Leaders of mainstream psychiatry vehemently reject this critique. Darrel Regier, director of the division of research for the American Psychiatric Association, said biomedical treatments for mental disorders had been objectively shown to be superior to any other system.
"To say you want to go back to nature and have all the benefits of close-knit families take the place of psychotropic medications -- that is wishful thinking and likely dangerous," he said.
Historically, the problem is that psychiatry has been muddled by conflicting theories about the nature of mental illnesses, Regier said. While cultural variations among groups are useful to know about, he added, it is more important for psychiatrists to home in on genetic markers and the brain mechanisms that could be universal to all patients.
"Doctors in general are reductionist," he said. "A patient walks in and you have 10 minutes to find out what in their whole life story is significant. There is a tremendous screening process to cut out irrelevant material."
Columbia University psychiatrist Robert Spitzer, who played a key role in popularizing the medical model of psychiatry, said the cultural advocates are letting politics trump science: "They don't by and large do controlled studies. They mainly complain about the biomedical model."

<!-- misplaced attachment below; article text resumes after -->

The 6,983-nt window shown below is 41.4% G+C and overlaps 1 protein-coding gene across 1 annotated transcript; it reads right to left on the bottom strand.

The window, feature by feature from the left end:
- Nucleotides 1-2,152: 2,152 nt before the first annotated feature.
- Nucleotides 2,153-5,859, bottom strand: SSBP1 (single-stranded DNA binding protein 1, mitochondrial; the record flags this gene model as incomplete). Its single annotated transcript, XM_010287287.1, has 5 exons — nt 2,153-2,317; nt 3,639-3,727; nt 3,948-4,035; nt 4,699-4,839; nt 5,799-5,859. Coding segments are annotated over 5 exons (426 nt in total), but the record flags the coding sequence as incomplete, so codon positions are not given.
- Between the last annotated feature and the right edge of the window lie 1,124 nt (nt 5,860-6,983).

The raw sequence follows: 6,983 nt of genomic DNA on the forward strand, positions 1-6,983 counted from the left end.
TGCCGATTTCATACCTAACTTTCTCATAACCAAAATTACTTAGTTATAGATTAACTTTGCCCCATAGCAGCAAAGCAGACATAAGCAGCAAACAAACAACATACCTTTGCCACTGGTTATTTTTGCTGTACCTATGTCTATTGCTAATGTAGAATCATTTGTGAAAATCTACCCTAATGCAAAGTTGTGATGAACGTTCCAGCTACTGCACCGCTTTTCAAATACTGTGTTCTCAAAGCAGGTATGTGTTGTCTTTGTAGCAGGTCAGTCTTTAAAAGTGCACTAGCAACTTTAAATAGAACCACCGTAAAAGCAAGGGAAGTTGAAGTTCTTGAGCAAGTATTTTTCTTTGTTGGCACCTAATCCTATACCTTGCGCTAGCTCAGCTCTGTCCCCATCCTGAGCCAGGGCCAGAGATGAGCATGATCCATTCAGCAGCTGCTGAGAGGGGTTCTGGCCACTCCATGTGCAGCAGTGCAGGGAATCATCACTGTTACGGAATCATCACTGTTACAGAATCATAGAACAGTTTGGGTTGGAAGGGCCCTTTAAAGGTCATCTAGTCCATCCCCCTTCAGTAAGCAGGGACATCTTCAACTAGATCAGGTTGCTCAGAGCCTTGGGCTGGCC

Spitzer and Regier reflect the eagerness among mainstream psychiatrists to move away from the mushy complexities of culture and the myriad ways in which emotional problems are expressed by different groups, and toward a straightforward system that links groups of symptoms to particular disorders. Ultimately, they hope to find neurological evidence, genetic markers and laboratory tests to differentiate mental problems.
If malfunctioning genes and neurotransmitters can be shown to cause depression, for example, these experts say doctors will be able to treat such problems at their root, making diagnosis and treatment more effective, in the same way that the discovery of the virus that causes AIDS led to highly targeted treatments.
Advocates for cultural competence counter that no matter how much science learns about the brain, culture and the environment will continue to play a huge role in why people develop emotional problems, what treatments they respond to and whether they recover. Doctors, they say, cannot afford to ignore the numerous effects of culture on diagnosis and treatment that have been documented through various streams of evidence and multiple studies in peer-reviewed publications. Among them:
* Patients with schizophrenia, a disease characterized by hallucinations and disorganized thinking, recover sooner and function better in poor countries with strong extended family ties than in the United States, two long-running studies by the World Health Organization have shown.
* People of Mexican descent born in the United States have twice the risk of disorders such as depression and anxiety, and four times the risk of drug abuse, compared with recent immigrants from Mexico. This finding is part of a growing body of literature that indicates that the newly arrived are more resilient to mental disorders, and that assimilation is associated with higher rates of psychiatric diagnoses.
* Black and Hispanic patients are more than three times as likely to be diagnosed with schizophrenia as white patients -- even though studies indicate that the rate of the disorder is the same in all groups.